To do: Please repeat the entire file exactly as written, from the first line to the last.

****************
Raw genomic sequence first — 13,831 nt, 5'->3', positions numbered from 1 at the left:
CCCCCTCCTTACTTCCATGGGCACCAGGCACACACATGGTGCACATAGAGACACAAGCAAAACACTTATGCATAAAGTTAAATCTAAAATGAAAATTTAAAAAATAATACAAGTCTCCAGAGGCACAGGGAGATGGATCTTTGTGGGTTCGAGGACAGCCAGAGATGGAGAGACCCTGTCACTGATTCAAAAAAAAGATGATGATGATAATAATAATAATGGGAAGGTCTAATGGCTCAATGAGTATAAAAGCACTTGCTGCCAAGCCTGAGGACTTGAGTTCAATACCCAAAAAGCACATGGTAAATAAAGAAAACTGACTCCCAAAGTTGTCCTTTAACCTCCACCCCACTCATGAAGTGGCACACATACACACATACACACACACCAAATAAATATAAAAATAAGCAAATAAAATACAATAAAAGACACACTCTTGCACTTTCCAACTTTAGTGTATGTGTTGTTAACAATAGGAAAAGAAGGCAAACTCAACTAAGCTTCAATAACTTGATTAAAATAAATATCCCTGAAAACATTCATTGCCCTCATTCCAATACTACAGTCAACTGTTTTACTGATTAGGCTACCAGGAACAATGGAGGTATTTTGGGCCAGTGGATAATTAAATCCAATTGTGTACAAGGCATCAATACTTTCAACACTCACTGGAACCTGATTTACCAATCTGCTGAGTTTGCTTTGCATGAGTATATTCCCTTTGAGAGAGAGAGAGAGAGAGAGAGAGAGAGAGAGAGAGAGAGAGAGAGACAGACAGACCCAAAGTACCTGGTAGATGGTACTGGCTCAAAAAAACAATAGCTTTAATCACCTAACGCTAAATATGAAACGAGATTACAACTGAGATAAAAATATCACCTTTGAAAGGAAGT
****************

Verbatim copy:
Raw genomic sequence first — 13,831 nt, 5'->3', positions numbered from 1 at the left:
CCCCCTCCTTACTTCCATGGGCACCAGGCACACACATGGTGCACATAGAGACACAAGCAAAACACTTATGCATAAAGTTAAATCTAAAATGAAAATTTAAAAAATAATACAAGTCTCCAGAGGCACAGGGAGATGGATCTTTGTGGGTTCGAGGACAGCCAGAGATGGAGAGACCCTGTCACTGATTCAAAAAAAAGATGATGATGATAATAATAATAATGGGAAGGTCTAATGGCTCAATGAGTATAAAAGCACTTGCTGCCAAGCCTGAGGACTTGAGTTCAATACCCAAAAAGCACATGGTAAATAAAGAAAACTGACTCCCAAAGTTGTCCTTTAACCTCCACCCCACTCATGAAGTGGCACACATACACACATACACACACACCAAATAAATATAAAAATAAGCAAATAAAATACAATAAAAGACACACTCTTGCACTTTCCAACTTTAGTGTATGTGTTGTTAACAATAGGAAAAGAAGGCAAACTCAACTAAGCTTCAATAACTTGATTAAAATAAATATCCCTGAAAACATTCATTGCCCTCATTCCAATACTACAGTCAACTGTTTTACTGATTAGGCTACCAGGAACAATGGAGGTATTTTGGGCCAGTGGATAATTAAATCCAATTGTGTACAAGGCATCAATACTTTCAACACTCACTGGAACCTGATTTACCAATCTGCTGAGTTTGCTTTGCATGAGTATATTCCCTTTGAGAGAGAGAGAGAGAGAGAGAGAGAGAGAGAGAGAGAGAGAGAGAGACAGACAGACCCAAAGTACCTGGTAGATGGTACTGGCTCAAAAAAACAATAGCTTTAATCACCTAACGCTAAATATGAAACGAGATTACAACTGAGATAAAAATATCACCTTTGAAAGGAAGT